SA: You said you were dramatic in high school. Can you give me an example of what that may have looked like?

PP: I think I wandered the halls trying to get people to feel sorry for me. I was just pathetic, really until I was around 40. And then after that, I took the reins. I took the helm. I was a total drain on people’s time and energy. I look back with great embarrassment. But you know? What can I say? It’s who I was.

SA: Some of the articles you’ve written remind me of humorous children’s stories and other times parts remind me of stories that Woody Allen writes in the New Yorker. Have you ever thought about writing a children’s book or for the New Yorker?

PP: I have thought about it. Somebody did come to me with a deal for a children’s book. But right now I’m in the midst of a deal with my last publisher to do another book. You know it took me nine years to write the other one [her 2006 memoir, “There's Nothing in This Book That I Meant to Say”]. I’m already way behind on this one. I spend every day of my life feeling guilty that I haven’t done this thing that I’m supposed to do. The truth is: I could have never gotten it in within a year [the time allotted]. It was a joke from the start. So we changed it to two years. And you know what? I’m already behind. This next one is a book of experiments with happiness. The experiments take so much time there’s no time for writing. Although the experiments did produce some amount of happiness, I do feel guilty because I’m behind on writing. Anyway, that’s what I’m supposed to be doing. An upsetting amount of my time goes to writing things for Facebook and Twitter. I did write a few things for NPR. The last one was probably a month ago, and I think they were good and they were fun. That felt nice.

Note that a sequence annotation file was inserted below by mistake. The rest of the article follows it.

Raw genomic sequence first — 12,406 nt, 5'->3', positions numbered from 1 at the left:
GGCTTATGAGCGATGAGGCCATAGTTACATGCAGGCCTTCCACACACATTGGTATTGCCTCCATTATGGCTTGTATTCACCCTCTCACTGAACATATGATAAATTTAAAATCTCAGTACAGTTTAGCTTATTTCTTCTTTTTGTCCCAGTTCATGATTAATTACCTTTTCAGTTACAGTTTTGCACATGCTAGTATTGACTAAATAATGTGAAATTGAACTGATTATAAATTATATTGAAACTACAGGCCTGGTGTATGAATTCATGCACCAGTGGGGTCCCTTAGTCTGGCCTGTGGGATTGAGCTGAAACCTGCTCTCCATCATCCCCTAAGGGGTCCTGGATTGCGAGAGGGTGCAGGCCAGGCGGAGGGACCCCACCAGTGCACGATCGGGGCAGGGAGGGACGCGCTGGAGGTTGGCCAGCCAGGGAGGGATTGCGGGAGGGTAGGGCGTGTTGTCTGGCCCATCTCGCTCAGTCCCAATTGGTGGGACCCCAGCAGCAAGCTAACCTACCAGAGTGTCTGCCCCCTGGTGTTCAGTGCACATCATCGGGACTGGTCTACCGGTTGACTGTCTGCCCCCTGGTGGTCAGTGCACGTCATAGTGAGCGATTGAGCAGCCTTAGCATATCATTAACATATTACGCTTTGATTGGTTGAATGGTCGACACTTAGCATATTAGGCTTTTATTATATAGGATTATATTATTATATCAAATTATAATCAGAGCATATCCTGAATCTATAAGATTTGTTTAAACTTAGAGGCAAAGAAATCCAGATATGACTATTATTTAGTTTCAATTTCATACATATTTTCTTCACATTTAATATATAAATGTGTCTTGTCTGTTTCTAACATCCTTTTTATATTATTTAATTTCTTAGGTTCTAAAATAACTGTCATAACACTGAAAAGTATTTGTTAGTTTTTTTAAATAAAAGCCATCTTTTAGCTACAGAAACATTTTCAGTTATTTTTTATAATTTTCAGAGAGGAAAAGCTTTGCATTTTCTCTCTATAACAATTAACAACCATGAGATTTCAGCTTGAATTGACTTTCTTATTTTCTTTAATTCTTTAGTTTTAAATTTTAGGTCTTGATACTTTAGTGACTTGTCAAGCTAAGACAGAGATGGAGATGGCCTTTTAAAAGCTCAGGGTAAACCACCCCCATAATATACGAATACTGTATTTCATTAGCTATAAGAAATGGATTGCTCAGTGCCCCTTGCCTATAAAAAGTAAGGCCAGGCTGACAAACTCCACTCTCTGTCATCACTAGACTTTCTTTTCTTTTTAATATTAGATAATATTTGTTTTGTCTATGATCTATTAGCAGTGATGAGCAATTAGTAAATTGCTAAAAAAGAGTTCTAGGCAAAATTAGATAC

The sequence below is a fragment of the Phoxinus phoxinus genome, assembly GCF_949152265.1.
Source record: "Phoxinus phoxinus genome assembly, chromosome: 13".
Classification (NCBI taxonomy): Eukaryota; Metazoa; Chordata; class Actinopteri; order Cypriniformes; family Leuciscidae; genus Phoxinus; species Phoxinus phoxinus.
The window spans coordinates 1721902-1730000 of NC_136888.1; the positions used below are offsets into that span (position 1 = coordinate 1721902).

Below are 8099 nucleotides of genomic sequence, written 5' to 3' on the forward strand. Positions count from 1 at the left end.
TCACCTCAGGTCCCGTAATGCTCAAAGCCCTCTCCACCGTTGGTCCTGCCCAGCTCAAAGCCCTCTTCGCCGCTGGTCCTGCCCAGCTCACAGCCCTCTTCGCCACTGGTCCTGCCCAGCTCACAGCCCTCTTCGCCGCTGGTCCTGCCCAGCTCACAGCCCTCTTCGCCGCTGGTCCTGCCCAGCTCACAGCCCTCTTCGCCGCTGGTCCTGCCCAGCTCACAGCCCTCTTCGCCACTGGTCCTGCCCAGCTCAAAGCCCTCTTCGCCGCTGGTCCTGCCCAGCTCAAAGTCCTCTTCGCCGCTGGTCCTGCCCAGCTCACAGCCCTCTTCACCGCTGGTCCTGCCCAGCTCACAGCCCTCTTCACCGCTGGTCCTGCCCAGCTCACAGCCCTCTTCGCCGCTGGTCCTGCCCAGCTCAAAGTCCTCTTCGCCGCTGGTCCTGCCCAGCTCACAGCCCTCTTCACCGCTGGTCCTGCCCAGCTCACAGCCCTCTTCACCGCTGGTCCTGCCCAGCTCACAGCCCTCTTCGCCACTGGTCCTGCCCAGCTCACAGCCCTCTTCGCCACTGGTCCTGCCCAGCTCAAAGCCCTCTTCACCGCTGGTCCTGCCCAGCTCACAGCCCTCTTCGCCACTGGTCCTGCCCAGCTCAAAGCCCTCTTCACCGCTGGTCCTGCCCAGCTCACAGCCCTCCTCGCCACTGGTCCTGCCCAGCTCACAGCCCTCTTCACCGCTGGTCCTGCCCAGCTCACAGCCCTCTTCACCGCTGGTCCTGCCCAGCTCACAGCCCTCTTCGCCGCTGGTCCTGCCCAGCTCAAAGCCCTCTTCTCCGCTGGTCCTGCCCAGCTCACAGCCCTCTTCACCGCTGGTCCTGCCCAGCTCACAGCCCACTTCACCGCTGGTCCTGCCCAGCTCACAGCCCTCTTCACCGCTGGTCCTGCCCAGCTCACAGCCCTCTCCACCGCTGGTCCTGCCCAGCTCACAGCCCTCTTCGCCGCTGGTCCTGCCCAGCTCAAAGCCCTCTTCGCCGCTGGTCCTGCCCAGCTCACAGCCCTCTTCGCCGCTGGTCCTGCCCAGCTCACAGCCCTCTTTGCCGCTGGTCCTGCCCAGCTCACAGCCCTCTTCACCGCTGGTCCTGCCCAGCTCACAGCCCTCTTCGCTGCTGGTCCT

SA: With all the children you’ve fostered and adopted, there is clearly a concern for helping children. What was your childhood like at home, the relationships between you, your parents and your siblings?

PP: I think, I didn’t figure this out until far too late in life. First of all, we lived in a really sweet town [in Sudbury, just 20 miles from Boston]. It’s not the same now. They’ve built on land they never should have built on. They used to have great zoning. We thought people down the block, who were conservationists, we thought they were kind of nutty. But in truth, they were the salvation of where we lived. Because we had woods you could walk in, you could hike around. Boy it was fun to do. We had a creek behind our house. Actually it was sewage from another town that went through there but it didn’t matter. It was so nice to play at my neighbor’s house. I have two sisters and a brother, and my sisters and I had similar senses of humor, and spent a lot of time laughing.

SA: Were you the funny one back then?

PP: I don’t know. I think they say I was. We had a couple of fun years when we laughed a lot.

SA: Were you close to your parents as well?